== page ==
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Speutschlish

lavidapoliglota:

just a little guideline to using gustar

As cores em português

To English learners:

I’m in Spain now! If don’t know why that is - I’m getting a Master’s degree here and teaching English at an international school here as well.

The thing is that my placement school is preschool through high school, and from what I’ve been told, I’ll be teaching in every grade (!!) However, everyone at the school and at my university are on vacation until September, and I can’t get a hold of anyone, so I don’t know what the expectations are for me. Do I create every lesson? Is there a curriculum to follow? Will I be in charge of the class or do I just assist the teacher? I don’t know.

I’d rather over-prepare than under-prepare, so I’m going to start planning as if all the lessons and the classes are my responsibility only.

So, here’s the point of the post: What are some aspects of English that are confusing to you or were confusing when you just started learning? What are some things that are/were easy for you?

Native speakers can chime in as well, but I would love to get perspectives from people who had to learn English as a second language because we all know that the learning process as a native speaker is quite different.

Thanks to anyone who helps!

lavidapoliglota:

some verb tables for regular endings in Spanish

I hailed a cab to drive me from the vegetable market to the fish market and anticipated a lively conversation. Thanks to my Peace Corps language training, I was able to talk politics with the driver in the Somali language. Having been in the country a mere five months, I was rather proud of my language achievement. As we reached the fish market, I asked him how much my fare was, and he responded “Cinquanta.” Not knowing Italian, the colonial language in southern Somalia, I told him that I did not understand. He responded, in Somali, that I must be an idiot if I can’t learn foreign languages.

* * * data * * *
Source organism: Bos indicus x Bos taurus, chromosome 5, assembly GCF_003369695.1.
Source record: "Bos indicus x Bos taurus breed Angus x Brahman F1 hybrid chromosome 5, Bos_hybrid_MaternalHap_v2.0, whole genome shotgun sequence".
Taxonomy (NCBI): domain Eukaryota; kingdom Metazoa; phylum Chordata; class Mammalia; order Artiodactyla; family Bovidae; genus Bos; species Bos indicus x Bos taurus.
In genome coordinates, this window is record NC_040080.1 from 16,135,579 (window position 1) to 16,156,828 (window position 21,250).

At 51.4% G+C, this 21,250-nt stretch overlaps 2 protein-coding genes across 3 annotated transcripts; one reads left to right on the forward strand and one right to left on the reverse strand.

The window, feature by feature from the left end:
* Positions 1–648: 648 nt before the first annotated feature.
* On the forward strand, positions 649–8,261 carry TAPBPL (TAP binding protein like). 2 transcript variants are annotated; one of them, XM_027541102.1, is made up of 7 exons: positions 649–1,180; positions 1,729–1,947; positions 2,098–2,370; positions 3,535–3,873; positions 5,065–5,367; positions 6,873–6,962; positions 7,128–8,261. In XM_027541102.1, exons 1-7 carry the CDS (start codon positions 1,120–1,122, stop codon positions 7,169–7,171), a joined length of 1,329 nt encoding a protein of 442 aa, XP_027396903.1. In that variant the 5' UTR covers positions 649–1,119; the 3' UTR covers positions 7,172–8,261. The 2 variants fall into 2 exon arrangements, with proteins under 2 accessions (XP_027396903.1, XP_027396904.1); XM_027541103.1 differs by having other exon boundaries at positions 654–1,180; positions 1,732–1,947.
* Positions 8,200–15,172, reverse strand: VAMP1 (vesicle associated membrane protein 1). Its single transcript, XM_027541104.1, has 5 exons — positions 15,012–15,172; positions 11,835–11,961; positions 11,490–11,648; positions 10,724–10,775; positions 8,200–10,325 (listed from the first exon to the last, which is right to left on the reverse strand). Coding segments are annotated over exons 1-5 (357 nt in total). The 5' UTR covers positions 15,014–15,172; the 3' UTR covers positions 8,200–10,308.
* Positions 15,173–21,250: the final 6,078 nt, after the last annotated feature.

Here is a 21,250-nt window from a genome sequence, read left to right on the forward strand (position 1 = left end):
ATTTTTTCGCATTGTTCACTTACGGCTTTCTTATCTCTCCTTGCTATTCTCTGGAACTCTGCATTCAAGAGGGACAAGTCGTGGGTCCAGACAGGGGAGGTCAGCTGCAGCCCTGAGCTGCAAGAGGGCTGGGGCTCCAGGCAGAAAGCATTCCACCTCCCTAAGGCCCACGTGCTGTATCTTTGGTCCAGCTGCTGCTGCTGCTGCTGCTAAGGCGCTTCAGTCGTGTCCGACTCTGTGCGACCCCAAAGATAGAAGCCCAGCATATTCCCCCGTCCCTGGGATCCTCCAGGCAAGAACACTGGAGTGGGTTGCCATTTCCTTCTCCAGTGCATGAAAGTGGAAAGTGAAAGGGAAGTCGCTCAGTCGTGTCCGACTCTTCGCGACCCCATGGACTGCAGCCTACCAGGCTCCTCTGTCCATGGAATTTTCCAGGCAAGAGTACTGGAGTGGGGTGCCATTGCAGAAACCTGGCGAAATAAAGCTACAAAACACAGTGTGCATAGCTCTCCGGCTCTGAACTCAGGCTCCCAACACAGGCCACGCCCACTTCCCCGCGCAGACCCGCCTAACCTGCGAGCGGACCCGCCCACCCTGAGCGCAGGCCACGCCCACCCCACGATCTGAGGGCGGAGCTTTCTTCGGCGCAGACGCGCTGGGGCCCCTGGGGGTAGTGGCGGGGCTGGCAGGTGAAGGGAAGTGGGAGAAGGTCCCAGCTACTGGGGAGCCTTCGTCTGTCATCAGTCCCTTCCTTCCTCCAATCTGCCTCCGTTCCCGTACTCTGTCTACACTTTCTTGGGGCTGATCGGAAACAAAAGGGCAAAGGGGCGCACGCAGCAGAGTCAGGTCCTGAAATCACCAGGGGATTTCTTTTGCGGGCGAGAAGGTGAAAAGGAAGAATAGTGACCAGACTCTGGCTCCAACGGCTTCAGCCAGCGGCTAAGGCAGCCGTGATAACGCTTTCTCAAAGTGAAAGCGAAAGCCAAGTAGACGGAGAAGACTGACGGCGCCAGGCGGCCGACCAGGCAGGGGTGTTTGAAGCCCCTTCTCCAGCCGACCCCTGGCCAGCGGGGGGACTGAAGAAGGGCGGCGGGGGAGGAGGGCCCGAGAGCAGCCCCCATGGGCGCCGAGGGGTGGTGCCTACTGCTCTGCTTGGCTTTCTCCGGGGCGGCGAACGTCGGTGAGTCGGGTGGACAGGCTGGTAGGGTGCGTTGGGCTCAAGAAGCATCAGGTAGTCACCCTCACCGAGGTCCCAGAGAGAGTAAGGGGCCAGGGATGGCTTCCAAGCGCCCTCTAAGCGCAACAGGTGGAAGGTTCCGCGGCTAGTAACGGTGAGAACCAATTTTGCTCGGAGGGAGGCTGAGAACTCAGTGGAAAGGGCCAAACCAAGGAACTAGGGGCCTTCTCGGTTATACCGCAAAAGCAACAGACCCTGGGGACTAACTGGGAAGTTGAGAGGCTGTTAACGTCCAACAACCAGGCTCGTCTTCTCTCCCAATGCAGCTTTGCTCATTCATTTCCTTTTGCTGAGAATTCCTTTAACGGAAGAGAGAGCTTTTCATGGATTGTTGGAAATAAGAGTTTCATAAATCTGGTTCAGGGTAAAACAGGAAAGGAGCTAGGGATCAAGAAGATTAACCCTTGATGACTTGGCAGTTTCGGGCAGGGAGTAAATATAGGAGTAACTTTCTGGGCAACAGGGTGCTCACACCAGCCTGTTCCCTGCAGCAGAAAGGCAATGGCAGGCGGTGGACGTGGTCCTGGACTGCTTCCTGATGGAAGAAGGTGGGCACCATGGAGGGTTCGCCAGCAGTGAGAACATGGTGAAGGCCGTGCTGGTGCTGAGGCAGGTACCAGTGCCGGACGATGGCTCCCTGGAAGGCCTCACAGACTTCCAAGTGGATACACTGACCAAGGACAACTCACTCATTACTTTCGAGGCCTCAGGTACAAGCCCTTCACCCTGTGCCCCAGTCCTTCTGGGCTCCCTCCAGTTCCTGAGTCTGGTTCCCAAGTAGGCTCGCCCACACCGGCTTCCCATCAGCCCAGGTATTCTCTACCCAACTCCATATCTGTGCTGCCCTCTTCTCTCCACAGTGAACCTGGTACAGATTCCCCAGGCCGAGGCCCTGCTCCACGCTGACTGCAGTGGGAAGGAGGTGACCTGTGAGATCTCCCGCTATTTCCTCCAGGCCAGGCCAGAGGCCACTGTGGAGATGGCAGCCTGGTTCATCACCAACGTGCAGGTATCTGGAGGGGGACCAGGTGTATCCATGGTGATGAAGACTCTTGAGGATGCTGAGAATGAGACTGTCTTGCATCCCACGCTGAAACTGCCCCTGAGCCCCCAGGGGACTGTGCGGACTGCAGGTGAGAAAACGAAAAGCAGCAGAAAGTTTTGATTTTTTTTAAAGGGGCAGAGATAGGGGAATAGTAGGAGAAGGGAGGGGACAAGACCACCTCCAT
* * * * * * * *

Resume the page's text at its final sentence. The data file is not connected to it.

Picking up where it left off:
Anecdotes like mine about the cabdriver show only the tip of the iceberg when it comes to explaining the kaleidoscopic language scene in Africa. It is not uncommon to meet people in all walks of life who speak many languages. My cabdriver claimed facility in Somali, Arabic, and Italian, each of which belongs to a distinct language family. Multilingualism is so common in Somalia that the driver could hardly believe I could not count to fifty in Italian. Not only are most individuals multilingual in Africa, but most countries are multilingual as well. Nigeria, with more than four hundred distinct speech communities, tops the list; language heterogeneity is the norm, rather than the exception, for most African countries.

David D. Laitin, Language Repertoires and State Construction in Africa (via kosherqueer)

ellurope asked:

hey, I was wondering which Polish grammar book do you use and do you find it helpful?

Cześć! I’ve actually tried a bunch of different Polish trying to find the “one”. The one that I am using now that I like the best (though it does have it’s flaws) is Basic Polish: A Grammar and Workbook by Dana Bielec.

Pros:

  • It explains the grammar quite well, and I love that it is organized by grammatical units. Another book I have is organized more by thematic units, and I haven’t found a way to get comfortable with that yet.
  • The exercises in the book help to solidify the grammar. I’m feeling myself developing a rudimentary “sense” for the correct answer.
  • The charts are wonderful. I love the charts.

Cons:

  • The chapters can get long (but not as long as this other Polish grammar book I have, which is basically like: Here are all the rules for all the verbs and all their tenses - have fun!)
  • I really, really wish there was a vocab list at the beginning of each section to tell you what words will be used in the exercise and gradually introduce new terms. There are some exercises where i have to look up every singe word to know what’s going on, but it’s a small fault.

I hope that helps! Let me know if you have any other questions!

I’ve had a travel blog for a while, but I haven’t used it. Now I have a good reason to!

Read:

Capítulo 1 en español

Chapter 1 in English

See:

Fotos

Travel blog: reisenviajar

As a linguistic side note: I translated the English post from the Spanish post as closely as I could, so hopefully it could help those learning Spanish to compare the two posts when you don’t understand something (and also to practice English from Spanish!)

mapsontheweb:

'Zero' in European languages